For the past months, Comsip Cooperative Union Limited has been implementing a Graduation Model of its members who benefit from governments social cash transfer funds. The graduation is only attained at household level if the household has diversified its income generation capacity and is resilient to modest shocks. ANGELLA PHIRI caught up with Comsip chief executive officer Tenneson Kalizga Gondwe to shed more light on the model.
Q: We understand Comsip is advancing a graduation model, intended to graduate some of its members. Can you explain the thinking behind the graduation model and briefly elaborate on what is graduation in this context?
A: We have three types of graduation. The first one entails that beneficiaries have met a set criteria to exit the programme, let us say beneficiaries of school fees reaching a certain age i.e age 21 and they can stop receiving support. The second follows the MNSSP II [Malawi National Social support Program II] which entails beneficiaries make the grade into sustainable livelihoods. However, this group does not necessarily stop receiving support. The third group is what we term intergenerational graduation that entails investing in early years of education so that children become better off and out of poverty in future.
Graduation is meant to support households to become self-reliant and have self confidence that they can move out of poverty.
Q: Who will graduate, from where and to what level?
A: As you ar e awa r e government is implementing social safety net programs and one of which is the social cash transfer programme. Comsip is working in the 11 districts that the World Bank is supporting namely; Blantyre, Chiradzulu Dedza, Lilongwe, Dowa, Ntchisi, Kasungu, Nkhotakota, Nkhatabay, Rumphi and Karonga. In these districts we are inculcating a culture of savings and investment among social cash transfer beneficiaries. Through the district councils we form savings and investment groups as forums for financial intermediation which has received overwhelming response. The myth that the poor cannot save does no longer holds.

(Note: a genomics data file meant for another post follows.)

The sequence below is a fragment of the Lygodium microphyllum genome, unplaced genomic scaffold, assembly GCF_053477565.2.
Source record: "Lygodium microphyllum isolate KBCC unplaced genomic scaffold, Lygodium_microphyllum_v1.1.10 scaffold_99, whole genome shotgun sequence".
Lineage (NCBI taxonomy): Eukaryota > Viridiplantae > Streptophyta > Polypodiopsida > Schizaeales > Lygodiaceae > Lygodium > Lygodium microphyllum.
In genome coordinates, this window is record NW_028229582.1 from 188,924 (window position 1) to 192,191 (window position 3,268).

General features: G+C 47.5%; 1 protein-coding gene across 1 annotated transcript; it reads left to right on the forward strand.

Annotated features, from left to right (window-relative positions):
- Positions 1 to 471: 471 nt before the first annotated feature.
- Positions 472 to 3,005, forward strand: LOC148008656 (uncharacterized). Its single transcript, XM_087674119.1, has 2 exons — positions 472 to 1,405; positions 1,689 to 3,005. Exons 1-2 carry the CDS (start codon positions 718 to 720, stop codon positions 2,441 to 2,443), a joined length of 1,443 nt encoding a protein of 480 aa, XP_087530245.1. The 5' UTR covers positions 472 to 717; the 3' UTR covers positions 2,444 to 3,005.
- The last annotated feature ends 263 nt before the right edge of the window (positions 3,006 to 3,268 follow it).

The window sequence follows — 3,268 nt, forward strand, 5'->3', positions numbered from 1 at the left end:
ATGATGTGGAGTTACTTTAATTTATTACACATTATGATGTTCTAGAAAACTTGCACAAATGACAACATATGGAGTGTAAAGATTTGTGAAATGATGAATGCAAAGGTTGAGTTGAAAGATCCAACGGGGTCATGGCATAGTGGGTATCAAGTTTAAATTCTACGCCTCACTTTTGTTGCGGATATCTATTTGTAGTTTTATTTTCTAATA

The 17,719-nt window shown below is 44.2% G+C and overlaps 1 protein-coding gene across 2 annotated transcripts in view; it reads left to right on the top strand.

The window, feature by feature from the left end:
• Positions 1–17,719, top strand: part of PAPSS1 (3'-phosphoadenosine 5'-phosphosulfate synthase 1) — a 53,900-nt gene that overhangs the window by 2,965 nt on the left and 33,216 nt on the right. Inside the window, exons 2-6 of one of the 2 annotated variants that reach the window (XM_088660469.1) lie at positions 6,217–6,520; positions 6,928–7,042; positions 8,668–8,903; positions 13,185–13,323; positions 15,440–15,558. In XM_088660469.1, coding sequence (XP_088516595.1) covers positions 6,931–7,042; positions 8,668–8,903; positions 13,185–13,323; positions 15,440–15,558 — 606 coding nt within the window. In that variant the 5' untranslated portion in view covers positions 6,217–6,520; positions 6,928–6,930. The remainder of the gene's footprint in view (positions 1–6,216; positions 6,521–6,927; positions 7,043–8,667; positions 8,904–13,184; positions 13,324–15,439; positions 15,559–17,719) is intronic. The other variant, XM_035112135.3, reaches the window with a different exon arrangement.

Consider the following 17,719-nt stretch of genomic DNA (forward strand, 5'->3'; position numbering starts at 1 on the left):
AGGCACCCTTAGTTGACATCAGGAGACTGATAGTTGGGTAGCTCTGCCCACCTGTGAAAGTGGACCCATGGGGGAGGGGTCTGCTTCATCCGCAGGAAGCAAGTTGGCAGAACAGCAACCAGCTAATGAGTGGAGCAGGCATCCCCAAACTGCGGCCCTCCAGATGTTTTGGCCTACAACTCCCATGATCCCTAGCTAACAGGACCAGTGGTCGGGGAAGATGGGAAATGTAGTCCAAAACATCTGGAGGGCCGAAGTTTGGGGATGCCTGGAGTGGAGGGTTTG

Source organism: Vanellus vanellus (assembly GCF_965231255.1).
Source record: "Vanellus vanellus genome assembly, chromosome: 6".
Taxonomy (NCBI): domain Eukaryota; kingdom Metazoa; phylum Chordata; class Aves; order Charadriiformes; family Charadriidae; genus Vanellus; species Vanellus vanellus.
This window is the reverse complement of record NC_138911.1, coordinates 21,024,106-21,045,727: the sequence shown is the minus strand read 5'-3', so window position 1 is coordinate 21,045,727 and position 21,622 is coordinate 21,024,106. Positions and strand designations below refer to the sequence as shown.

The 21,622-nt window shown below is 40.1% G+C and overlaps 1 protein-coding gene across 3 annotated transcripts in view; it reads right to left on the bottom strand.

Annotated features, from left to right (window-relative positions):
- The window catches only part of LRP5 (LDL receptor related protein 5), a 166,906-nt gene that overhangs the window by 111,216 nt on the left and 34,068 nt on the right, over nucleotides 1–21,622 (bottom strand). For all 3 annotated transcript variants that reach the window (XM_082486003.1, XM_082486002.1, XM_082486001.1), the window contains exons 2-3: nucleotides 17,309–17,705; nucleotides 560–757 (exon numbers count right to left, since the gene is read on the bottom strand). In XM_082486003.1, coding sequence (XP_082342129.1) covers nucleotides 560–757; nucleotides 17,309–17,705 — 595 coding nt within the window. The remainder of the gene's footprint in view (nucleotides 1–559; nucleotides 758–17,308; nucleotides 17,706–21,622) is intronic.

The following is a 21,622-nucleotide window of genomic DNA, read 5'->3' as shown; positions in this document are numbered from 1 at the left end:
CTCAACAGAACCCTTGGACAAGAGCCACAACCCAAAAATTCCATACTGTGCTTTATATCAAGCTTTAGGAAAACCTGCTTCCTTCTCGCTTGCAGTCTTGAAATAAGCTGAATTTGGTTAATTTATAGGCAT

Wi th graduat ion those with potential and willing are targeted through a community endogenous process. The process uses endogenous knowledge in selection of beneficiaries and is designed to rule out community queries that come with exogenous criteria. The community selects its own members to go into graduation process. In every district due to resource limitations we are currently targeting two traditional authorities. And in total about 4 100 beneficiaries have been targeted.
Q: What are the core indicators that would show a member has graduated?
A: In our case these three core indicators are at play; food and nutrition security, income diversification and possession of productive assets. Let me expound on the three.
Food and Nutrition security entail that the household can afford to purchase two bags of fertiliser and 20 kilogramme improved seed and have at least 2-3 meals a day. The diversity in income entails that the household can at least from the income manage to save at least K60 000 as book saving value in the micro-savings account at group or cooperative level while the productive asset indicator entails that the household can convert the asset in times of shock or indeed in times of need equivalent to K100 000.
Q: Recently Comsip launched the distribution of nutrition supplements in the form of blended maize and soy flour and that it intends to transfer productive assets to some of its members. What has prompted these interventions and how are you going to sustain them?
A: It is indeed true that we are in Nutrifeed and asset transfer programmes. All these have been prompted by the situations on the ground as well as the demand from the beneficiaries. As such interventions like Nutrifeed were designed to assist households to cover the nutrition gaps during lean periods. It is however targeting under-five children, pregnant women, lactating mothers and chronically ill members basing on the understanding that during lean period, many households do not have adequate food.
On the other hand, the productive asset support is premised on the thinking that the vulnerable households have the potential to move out of poverty but lack the necessary ingredient to move them out of poverty. That is why we are giving them a starter pack of capital.
Q: Provision of productive assets is really a good intervention, but will the beneficiaries manage them?
A: Sustainability is our key. We have designed capacity building activities to train the beneficiaries in Nutrifeed on how to make their own feed from locally grown crops and other resources. While on asset transfer the sectoral linkages will play a vital role in building capacity in the management of the asset. Recognising the sectoral role of extension workers and the number of client farmers they serve, we have built capacity in community facilitators who will provide backstopping services alongside the extension workers. The advantage of community facilitators is that they are not transferable as the extension workers do and are always available.
Q: What do you want to achieve at the end of this. What is the end goal?
A: Our end goal is to make household livelihoods sustainable and move them out of poverty. In this regard we help government in meeting the Sustainable Development Goals [SDGs]. We are a cooperative movement and our support goes beyond the project support through our cooperative business enterprise model.